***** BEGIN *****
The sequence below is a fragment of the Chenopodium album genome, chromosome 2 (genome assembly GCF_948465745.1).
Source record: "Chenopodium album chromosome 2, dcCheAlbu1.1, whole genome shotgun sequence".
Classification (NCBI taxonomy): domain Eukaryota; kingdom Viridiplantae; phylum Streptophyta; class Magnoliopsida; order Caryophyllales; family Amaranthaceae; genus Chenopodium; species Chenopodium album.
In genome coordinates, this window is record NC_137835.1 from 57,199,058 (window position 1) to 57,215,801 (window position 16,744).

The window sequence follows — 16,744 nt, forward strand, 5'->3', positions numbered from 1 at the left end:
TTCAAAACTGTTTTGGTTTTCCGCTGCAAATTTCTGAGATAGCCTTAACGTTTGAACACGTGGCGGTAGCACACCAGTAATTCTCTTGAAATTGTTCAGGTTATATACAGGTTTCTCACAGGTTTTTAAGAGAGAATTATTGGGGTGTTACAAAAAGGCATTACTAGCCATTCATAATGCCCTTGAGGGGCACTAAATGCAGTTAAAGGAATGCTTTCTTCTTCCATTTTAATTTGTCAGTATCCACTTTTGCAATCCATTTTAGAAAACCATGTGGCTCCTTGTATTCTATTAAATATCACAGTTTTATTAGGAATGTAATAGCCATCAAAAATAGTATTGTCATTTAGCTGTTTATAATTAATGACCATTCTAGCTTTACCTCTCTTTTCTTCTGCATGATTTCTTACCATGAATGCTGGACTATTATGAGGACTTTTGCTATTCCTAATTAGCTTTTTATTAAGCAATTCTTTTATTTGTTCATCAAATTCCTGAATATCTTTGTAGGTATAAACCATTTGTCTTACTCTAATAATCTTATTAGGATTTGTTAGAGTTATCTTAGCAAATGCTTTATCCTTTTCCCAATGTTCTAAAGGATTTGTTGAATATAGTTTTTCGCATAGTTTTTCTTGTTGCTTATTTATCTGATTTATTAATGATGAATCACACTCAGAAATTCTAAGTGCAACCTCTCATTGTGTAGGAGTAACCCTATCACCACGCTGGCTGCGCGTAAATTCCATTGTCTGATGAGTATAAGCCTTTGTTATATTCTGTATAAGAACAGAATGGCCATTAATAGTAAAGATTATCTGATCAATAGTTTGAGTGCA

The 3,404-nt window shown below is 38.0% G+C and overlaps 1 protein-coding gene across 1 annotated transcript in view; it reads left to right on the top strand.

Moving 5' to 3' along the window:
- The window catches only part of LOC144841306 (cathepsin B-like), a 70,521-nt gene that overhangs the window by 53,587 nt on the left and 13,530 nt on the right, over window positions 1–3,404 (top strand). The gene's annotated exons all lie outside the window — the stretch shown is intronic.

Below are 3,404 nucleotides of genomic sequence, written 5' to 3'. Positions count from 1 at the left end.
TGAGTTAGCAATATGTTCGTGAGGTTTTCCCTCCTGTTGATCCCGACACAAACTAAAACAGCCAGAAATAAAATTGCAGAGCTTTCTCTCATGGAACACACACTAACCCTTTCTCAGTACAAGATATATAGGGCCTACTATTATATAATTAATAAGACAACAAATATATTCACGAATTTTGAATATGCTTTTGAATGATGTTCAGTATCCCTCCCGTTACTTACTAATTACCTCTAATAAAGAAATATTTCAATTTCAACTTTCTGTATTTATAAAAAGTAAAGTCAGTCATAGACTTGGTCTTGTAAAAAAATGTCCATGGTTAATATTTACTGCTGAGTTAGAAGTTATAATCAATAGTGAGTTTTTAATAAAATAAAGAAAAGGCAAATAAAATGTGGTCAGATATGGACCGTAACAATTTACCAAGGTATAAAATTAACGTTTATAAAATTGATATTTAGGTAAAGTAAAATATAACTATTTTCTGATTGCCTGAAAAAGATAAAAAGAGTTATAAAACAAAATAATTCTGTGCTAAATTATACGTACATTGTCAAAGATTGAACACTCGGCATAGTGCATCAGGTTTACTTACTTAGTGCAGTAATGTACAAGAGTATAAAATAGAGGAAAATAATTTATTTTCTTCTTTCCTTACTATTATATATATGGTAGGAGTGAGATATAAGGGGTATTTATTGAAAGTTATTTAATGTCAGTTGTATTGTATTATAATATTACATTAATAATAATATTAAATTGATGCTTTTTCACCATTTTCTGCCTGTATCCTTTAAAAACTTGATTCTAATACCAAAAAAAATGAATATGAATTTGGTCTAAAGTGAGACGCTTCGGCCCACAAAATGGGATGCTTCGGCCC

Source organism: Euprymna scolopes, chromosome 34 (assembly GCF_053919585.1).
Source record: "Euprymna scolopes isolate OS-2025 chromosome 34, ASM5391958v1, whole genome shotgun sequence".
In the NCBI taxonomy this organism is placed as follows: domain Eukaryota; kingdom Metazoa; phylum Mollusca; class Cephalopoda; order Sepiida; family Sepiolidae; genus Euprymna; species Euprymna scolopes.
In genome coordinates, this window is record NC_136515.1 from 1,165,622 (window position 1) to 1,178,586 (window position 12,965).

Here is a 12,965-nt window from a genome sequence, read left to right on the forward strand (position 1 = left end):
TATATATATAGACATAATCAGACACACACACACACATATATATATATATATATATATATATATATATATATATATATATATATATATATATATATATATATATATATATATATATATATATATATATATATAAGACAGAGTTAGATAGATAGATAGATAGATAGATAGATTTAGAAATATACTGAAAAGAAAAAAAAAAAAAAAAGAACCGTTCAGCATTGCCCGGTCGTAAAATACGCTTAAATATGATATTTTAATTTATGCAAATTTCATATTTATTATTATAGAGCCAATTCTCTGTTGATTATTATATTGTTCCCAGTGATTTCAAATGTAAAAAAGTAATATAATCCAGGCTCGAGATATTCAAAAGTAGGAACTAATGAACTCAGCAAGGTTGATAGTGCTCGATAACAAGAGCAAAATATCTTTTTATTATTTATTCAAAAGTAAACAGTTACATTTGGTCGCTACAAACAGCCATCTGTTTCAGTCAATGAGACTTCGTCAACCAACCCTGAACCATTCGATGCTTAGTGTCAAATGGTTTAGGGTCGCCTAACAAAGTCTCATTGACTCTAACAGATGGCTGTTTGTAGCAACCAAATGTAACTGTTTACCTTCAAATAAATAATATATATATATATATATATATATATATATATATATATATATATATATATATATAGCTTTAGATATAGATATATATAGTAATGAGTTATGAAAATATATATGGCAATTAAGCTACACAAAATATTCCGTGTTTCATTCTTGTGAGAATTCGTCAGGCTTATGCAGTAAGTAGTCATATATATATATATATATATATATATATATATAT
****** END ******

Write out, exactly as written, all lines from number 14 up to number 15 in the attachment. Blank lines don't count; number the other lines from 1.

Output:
In the NCBI taxonomy this organism is placed as follows: domain Eukaryota; kingdom Metazoa; phylum Mollusca; class Cephalopoda; order Sepiida; family Sepiolidae; genus Euprymna; species Euprymna scolopes.
In genome coordinates, this window is record NC_136515.1 from 1,165,622 (window position 1) to 1,178,586 (window position 12,965).